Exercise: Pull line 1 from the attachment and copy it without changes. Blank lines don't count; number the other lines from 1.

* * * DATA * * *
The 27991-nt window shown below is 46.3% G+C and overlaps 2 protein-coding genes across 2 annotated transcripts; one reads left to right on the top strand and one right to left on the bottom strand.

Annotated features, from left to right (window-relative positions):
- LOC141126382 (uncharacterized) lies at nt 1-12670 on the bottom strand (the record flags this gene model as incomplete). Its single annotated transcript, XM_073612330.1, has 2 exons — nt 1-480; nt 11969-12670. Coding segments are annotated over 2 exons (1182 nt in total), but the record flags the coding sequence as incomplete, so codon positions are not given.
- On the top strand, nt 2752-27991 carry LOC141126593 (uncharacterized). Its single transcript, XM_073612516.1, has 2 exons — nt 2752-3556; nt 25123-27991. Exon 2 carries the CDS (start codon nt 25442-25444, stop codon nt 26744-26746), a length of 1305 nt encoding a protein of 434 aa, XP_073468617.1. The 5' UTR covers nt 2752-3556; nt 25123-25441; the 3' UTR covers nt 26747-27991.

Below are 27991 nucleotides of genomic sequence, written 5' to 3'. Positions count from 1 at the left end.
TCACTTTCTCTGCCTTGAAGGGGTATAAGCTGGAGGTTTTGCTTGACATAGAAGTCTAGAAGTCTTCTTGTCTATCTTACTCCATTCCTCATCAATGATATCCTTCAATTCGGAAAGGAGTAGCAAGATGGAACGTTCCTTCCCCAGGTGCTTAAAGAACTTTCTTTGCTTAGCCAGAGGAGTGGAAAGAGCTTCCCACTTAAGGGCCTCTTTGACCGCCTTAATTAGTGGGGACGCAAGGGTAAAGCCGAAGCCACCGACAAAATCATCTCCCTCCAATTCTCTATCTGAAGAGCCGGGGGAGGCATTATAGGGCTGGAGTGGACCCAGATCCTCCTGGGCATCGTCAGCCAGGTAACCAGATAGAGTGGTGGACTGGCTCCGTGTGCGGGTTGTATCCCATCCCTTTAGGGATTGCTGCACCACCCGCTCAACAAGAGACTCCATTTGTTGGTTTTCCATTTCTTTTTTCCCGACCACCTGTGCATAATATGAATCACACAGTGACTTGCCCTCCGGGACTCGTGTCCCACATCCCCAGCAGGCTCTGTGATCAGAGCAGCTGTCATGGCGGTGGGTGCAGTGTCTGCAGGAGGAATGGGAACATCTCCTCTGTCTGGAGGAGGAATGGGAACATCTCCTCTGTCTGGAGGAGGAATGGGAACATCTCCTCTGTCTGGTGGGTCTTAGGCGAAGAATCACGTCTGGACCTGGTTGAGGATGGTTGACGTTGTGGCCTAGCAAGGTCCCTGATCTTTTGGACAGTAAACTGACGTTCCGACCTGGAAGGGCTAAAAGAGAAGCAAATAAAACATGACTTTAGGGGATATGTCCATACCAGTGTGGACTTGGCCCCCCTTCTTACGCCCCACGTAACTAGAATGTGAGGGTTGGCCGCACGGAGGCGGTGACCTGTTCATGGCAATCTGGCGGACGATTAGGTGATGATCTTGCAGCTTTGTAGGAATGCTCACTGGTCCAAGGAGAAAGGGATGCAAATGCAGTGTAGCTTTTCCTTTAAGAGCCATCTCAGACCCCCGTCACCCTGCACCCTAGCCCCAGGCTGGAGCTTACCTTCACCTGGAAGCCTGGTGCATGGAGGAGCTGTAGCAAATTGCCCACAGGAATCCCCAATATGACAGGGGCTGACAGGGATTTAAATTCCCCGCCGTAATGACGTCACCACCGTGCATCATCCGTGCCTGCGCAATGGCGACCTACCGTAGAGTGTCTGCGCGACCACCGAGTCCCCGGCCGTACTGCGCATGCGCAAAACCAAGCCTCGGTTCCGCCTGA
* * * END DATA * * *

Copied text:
The 27991-nt window shown below is 46.3% G+C and overlaps 2 protein-coding genes across 2 annotated transcripts; one reads left to right on the top strand and one right to left on the bottom strand.